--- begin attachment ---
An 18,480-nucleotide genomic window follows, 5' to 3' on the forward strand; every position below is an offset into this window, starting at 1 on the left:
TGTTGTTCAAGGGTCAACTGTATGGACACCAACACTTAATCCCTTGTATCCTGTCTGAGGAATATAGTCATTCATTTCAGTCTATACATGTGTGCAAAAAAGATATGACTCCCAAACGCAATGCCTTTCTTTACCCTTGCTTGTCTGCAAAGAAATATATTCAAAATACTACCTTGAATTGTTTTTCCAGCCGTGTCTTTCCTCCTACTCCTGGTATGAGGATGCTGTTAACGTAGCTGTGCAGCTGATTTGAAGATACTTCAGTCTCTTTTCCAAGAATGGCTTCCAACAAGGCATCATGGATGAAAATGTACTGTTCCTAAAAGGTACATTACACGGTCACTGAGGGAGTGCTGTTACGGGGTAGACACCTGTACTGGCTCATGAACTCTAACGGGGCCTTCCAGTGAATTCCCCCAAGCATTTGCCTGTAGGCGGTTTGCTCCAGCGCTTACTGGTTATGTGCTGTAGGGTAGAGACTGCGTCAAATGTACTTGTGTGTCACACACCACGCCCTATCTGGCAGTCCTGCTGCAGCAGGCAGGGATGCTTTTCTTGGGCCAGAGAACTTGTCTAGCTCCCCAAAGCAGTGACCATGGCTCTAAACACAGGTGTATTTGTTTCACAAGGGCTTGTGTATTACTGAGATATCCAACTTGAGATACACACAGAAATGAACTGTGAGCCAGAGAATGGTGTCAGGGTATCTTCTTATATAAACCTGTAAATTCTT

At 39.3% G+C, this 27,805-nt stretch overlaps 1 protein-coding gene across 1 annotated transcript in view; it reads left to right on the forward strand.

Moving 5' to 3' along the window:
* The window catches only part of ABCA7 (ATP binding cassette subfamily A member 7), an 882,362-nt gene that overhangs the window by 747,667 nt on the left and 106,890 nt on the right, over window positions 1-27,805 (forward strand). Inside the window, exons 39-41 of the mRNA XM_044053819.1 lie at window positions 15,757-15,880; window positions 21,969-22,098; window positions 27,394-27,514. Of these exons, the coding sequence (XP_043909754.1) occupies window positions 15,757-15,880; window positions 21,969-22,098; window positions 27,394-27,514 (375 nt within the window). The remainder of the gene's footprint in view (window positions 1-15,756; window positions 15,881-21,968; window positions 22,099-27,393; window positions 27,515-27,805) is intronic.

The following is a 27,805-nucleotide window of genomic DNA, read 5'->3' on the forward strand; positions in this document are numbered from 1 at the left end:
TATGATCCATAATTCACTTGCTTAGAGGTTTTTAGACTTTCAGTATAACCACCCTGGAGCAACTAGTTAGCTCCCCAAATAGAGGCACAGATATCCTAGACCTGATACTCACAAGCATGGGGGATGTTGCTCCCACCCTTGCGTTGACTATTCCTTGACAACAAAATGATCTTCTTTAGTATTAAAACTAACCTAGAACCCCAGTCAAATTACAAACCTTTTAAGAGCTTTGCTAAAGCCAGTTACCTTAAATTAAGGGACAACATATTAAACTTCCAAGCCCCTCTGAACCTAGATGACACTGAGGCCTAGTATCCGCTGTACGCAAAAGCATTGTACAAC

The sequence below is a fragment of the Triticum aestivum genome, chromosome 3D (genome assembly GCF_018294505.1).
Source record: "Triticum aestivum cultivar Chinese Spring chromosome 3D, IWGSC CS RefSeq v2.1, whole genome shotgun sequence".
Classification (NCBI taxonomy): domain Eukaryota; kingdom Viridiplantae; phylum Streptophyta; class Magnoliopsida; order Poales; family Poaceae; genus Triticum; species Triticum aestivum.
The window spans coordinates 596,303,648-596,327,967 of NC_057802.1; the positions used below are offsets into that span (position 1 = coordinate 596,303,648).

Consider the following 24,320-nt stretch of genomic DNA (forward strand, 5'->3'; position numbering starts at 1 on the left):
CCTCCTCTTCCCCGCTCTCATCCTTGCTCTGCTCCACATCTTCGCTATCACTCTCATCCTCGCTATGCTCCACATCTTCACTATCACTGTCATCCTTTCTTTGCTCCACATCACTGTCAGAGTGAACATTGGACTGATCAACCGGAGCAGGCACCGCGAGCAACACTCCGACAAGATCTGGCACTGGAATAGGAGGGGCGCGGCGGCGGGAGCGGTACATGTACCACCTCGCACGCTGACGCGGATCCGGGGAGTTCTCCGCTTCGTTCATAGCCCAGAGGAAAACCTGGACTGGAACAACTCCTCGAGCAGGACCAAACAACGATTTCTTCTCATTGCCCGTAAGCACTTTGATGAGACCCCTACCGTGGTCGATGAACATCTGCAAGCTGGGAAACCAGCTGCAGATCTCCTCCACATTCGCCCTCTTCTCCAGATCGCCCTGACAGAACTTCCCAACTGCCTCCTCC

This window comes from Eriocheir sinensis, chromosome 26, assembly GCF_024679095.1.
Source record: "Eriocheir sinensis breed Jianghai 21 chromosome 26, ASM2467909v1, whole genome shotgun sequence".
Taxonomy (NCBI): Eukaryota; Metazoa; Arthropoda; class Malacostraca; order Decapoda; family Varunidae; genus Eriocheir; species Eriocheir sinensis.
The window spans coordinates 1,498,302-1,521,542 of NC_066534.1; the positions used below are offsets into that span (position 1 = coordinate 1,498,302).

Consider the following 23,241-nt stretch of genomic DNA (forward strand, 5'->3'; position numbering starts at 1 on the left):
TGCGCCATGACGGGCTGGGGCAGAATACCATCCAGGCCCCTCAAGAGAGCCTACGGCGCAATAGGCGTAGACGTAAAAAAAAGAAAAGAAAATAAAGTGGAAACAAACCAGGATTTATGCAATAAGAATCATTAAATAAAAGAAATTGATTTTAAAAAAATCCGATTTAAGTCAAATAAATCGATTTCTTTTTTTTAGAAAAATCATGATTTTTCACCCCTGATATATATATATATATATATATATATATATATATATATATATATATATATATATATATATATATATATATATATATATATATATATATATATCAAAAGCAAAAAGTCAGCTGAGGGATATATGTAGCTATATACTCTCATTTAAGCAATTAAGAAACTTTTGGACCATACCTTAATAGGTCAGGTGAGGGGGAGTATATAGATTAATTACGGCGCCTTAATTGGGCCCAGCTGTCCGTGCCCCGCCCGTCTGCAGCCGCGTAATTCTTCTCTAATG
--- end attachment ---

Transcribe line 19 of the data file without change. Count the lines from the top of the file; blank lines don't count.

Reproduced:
TGCGCCATGACGGGCTGGGGCAGAATACCATCCAGGCCCCTCAAGAGAGCCTACGGCGCAATAGGCGTAGACGTAAAAAAAAGAAAAGAAAATAAAGTGGAAACAAACCAGGATTTATGCAATAAGAATCATTAAATAAAAGAAATTGATTTTAAAAAAATCCGATTTAAGTCAAATAAATCGATTTCTTTTTTTTAGAAAAATCATGATTTTTCACCCCTGATATATATATATATATATATATATATATATATATATATATATATATATATATATATATATATATATATATATATATATATATATATATATATCAAAAGCAAAAAGTCAGCTGAGGGATATATGTAGCTATATACTCTCATTTAAGCAATTAAGAAACTTTTGGACCATACCTTAATAGGTCAGGTGAGGGGGAGTATATAGATTAATTACGGCGCCTTAATTGGGCCCAGCTGTCCGTGCCCCGCCCGTCTGCAGCCGCGTAATTCTTCTCTAATG